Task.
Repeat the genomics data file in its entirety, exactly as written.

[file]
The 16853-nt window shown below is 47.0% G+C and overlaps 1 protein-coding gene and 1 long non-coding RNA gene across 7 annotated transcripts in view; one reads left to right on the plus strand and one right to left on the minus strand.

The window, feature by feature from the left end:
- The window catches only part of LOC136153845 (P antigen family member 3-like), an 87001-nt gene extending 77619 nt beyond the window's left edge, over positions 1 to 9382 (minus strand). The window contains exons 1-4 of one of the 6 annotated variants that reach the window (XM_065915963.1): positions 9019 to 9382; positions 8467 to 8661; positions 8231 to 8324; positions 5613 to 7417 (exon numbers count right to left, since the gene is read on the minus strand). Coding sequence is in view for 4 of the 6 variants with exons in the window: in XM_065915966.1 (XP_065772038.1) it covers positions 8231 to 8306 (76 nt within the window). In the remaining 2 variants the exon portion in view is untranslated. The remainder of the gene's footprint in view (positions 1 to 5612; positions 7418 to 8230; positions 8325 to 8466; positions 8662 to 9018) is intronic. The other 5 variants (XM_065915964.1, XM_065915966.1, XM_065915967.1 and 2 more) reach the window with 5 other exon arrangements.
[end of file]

The 16853-nt window shown below is 47.0% G+C and overlaps 1 protein-coding gene and 1 long non-coding RNA gene across 7 annotated transcripts in view; one reads left to right on the plus strand and one right to left on the minus strand.

The window, feature by feature from the left end:
- The window catches only part of LOC136153845 (P antigen family member 3-like), an 87001-nt gene extending 77619 nt beyond the window's left edge, over positions 1 to 9382 (minus strand). The window contains exons 1-4 of one of the 6 annotated variants that reach the window (XM_065915963.1): positions 9019 to 9382; positions 8467 to 8661; positions 8231 to 8324; positions 5613 to 7417 (exon numbers count right to left, since the gene is read on the minus strand). Coding sequence is in view for 4 of the 6 variants with exons in the window: in XM_065915966.1 (XP_065772038.1) it covers positions 8231 to 8306 (76 nt within the window). In the remaining 2 variants the exon portion in view is untranslated. The remainder of the gene's footprint in view (positions 1 to 5612; positions 7418 to 8230; positions 8325 to 8466; positions 8662 to 9018) is intronic. The other 5 variants (XM_065915964.1, XM_065915966.1, XM_065915967.1 and 2 more) reach the window with 5 other exon arrangements.